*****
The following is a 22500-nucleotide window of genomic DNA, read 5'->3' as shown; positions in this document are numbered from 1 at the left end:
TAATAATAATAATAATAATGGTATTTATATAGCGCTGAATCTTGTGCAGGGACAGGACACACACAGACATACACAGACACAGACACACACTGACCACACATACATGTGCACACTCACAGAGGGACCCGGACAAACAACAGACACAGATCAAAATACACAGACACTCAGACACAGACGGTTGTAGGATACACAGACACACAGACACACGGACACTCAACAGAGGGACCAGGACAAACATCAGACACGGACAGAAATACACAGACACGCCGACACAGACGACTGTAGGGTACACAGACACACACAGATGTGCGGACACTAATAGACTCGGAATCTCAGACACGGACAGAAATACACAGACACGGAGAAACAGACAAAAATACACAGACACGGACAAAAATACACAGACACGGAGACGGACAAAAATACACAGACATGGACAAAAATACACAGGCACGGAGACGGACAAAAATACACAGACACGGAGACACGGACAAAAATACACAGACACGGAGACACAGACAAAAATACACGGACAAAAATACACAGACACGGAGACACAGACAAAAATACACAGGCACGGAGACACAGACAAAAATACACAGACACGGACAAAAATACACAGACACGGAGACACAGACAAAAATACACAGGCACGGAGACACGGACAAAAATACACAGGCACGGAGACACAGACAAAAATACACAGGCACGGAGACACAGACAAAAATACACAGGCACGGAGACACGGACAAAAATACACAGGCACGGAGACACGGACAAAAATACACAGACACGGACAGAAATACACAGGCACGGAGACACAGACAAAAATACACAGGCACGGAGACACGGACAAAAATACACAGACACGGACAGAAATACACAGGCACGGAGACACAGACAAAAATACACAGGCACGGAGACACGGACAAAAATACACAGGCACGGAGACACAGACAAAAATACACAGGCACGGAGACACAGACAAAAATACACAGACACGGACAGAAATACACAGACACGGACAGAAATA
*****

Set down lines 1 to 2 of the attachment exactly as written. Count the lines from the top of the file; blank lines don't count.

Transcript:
The following is a 22500-nucleotide window of genomic DNA, read 5'->3' as shown; positions in this document are numbered from 1 at the left end:
TAATAATAATAATAATAATGGTATTTATATAGCGCTGAATCTTGTGCAGGGACAGGACACACACAGACATACACAGACACAGACACACACTGACCACACATACATGTGCACACTCACAGAGGGACCCGGACAAACAACAGACACAGATCAAAATACACAGACACTCAGACACAGACGGTTGTAGGATACACAGACACACAGACACACGGACACTCAACAGAGGGACCAGGACAAACATCAGACACGGACAGAAATACACAGACACGCCGACACAGACGACTGTAGGGTACACAGACACACACAGATGTGCGGACACTAATAGACTCGGAATCTCAGACACGGACAGAAATACACAGACACGGAGAAACAGACAAAAATACACAGACACGGACAAAAATACACAGACACGGAGACGGACAAAAATACACAGACATGGACAAAAATACACAGGCACGGAGACGGACAAAAATACACAGACACGGAGACACGGACAAAAATACACAGACACGGAGACACAGACAAAAATACACGGACAAAAATACACAGACACGGAGACACAGACAAAAATACACAGGCACGGAGACACAGACAAAAATACACAGACACGGACAAAAATACACAGACACGGAGACACAGACAAAAATACACAGGCACGGAGACACGGACAAAAATACACAGGCACGGAGACACAGACAAAAATACACAGGCACGGAGACACAGACAAAAATACACAGGCACGGAGACACGGACAAAAATACACAGGCACGGAGACACGGACAAAAATACACAGACACGGACAGAAATACACAGGCACGGAGACACAGACAAAAATACACAGGCACGGAGACACGGACAAAAATACACAGACACGGACAGAAATACACAGGCACGGAGACACAGACAAAAATACACAGGCACGGAGACACGGACAAAAATACACAGGCACGGAGACACAGACAAAAATACACAGGCACGGAGACACAGACAAAAATACACAGACACGGACAGAAATACACAGACACGGACAGAAATA